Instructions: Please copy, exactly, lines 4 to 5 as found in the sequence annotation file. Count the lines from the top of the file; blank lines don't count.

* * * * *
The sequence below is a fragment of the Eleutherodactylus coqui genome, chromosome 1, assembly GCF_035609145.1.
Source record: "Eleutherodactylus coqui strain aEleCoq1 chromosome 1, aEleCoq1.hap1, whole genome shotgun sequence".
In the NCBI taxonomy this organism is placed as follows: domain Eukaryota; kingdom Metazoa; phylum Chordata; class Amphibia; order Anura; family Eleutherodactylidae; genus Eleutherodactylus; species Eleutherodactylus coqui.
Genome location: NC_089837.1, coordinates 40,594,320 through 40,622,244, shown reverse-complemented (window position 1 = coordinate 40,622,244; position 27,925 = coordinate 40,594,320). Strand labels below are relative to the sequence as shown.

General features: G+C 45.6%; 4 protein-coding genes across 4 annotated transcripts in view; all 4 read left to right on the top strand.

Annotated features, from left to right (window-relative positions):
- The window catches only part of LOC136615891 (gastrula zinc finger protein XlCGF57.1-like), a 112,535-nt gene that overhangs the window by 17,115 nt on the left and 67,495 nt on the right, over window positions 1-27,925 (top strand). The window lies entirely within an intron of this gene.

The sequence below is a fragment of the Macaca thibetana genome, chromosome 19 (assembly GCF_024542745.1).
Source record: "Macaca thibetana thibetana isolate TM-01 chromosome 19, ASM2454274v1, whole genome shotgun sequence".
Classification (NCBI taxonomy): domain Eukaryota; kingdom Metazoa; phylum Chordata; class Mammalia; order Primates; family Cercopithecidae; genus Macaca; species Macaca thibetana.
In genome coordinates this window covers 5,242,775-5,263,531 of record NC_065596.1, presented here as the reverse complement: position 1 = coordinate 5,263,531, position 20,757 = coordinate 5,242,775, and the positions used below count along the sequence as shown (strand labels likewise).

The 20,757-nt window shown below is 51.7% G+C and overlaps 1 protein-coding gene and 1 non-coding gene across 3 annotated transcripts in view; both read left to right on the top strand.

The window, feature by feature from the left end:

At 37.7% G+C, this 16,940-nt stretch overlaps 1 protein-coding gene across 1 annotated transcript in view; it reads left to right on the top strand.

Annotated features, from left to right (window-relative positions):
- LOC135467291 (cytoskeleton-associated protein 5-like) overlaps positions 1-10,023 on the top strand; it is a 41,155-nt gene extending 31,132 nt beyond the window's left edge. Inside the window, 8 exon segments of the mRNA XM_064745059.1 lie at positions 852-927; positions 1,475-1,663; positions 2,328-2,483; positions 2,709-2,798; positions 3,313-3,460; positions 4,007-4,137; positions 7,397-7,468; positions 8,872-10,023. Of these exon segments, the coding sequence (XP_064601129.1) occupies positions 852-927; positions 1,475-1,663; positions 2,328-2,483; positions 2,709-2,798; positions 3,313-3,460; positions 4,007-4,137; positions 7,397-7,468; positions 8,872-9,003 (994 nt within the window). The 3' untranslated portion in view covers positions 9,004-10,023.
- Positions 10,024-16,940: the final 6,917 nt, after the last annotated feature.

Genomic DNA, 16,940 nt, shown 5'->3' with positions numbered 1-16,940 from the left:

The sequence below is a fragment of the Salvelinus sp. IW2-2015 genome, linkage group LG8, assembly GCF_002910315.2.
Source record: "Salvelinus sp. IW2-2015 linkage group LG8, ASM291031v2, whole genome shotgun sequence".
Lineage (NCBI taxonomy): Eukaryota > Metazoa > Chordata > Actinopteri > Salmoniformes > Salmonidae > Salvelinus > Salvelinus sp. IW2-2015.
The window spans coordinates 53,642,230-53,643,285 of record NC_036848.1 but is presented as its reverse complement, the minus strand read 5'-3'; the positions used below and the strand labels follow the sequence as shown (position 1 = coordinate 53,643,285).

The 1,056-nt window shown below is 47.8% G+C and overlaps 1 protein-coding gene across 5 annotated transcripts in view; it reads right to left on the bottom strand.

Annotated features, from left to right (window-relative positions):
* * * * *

Genome location: NC_089837.1, coordinates 40,594,320 through 40,622,244, shown reverse-complemented (window position 1 = coordinate 40,622,244; position 27,925 = coordinate 40,594,320). Strand labels below are relative to the sequence as shown.

General features: G+C 45.6%; 4 protein-coding genes across 4 annotated transcripts in view; all 4 read left to right on the top strand.